This ongoing discussion has continued in the Senate. An investigations subcommittee recently issued a report that analyzed longstanding foreign recruitment contracts and case studies of suspicious program participants. Alongside these studies, the subcommittee recommends 14 provisions for reforming these programs and associated grant application processes. One substantial recommendation was to assess the importance of open information sharing with non-American researchers.

Agency Activities

VA Department Overhauls Financial Management System

The Department of Veterans Affairs (VA) has announced plans to modernize its financial management system, alongside similar modernization initiatives for its electronic health records system. (In March 2018, we reported the White House’s Office of American Innovation announced similar technology modernization efforts for widespread health record digitization.) Like the Technology Modernization Fund (TMF) projects currently funded, VA’s financial management system has aims to streamline agency and customer experience. However, the timeline for its completion—as well as its rapidly increasing budget—have concerned stakeholders.

In 2016, the agency launched the Financial Management Business Transformation (FMBT) program with the Department of Agriculture (USDA) to deploy a state-of-the-art financial system costing $887 million by 2025. USDA exited the joint deal the following year, causing an increased cost exceeding $2.5 billion and adding five years to the deployment timeline. The VA department launched another financial management upgrade in 2006 that failed before it could be completed. VA chief financial officer and assistant management secretary Jon Rychalski forecasts that this system’s future will be better visualized by the end of 2020.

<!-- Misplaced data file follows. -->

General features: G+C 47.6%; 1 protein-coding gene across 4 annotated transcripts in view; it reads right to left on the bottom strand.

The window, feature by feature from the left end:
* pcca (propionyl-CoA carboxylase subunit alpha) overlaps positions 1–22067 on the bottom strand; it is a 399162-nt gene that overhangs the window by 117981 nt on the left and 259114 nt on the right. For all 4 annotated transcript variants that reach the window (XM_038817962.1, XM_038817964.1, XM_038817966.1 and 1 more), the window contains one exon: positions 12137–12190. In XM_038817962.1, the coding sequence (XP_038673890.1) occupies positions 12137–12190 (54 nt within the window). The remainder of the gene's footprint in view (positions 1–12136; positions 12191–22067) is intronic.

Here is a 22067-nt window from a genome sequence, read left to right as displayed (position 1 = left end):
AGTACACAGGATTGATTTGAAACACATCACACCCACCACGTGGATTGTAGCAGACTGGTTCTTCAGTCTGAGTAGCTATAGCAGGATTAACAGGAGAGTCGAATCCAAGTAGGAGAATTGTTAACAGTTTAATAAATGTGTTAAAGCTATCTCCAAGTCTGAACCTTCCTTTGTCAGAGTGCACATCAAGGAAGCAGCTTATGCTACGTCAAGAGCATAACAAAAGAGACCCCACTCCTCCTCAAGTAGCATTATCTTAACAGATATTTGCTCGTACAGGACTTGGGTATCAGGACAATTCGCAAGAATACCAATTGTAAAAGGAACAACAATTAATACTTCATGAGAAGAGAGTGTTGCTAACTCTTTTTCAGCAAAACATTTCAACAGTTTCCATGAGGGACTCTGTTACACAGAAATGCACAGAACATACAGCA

Pentagon Announces Initial 5G Experiments

While China harnesses the 6G telecommunications band, American researchers have been wrestling with the power of 5G telecommunications technology and weigh its implications for severe weather forecasting. Since these initial discussions, the Pentagon has begun experimenting with applications of 5G technologies. The Department of Defense (DoD) has entered into an other transaction agreement (OTA) with the National Spectrum Consortium (NSC) to develop spectrum access technology and spectrum sharing efforts at Hill Air Force Base. At the Marine Corps Logistics Base in Georgia, efforts will focus on 5G smart warehouse and asset management. In addition to these DoD-sanctioned activities, the department has issued a handful of draft proposals for 5G development projects.

According to NSC vice chair Howard Watson, 5G technologies will dramatically modify military agency goals, as well as non-defense operations. He argues the NSC will bolster development workflows between the private and public sectors. “Again, this really allows the federal government to reach companies that maybe would not traditionally care to do business with the government,” he said. “So the government gets a better sense of what’s in the realm of the possible and that small company opens doors and opportunities to collaborate with others.”

DC Dispatch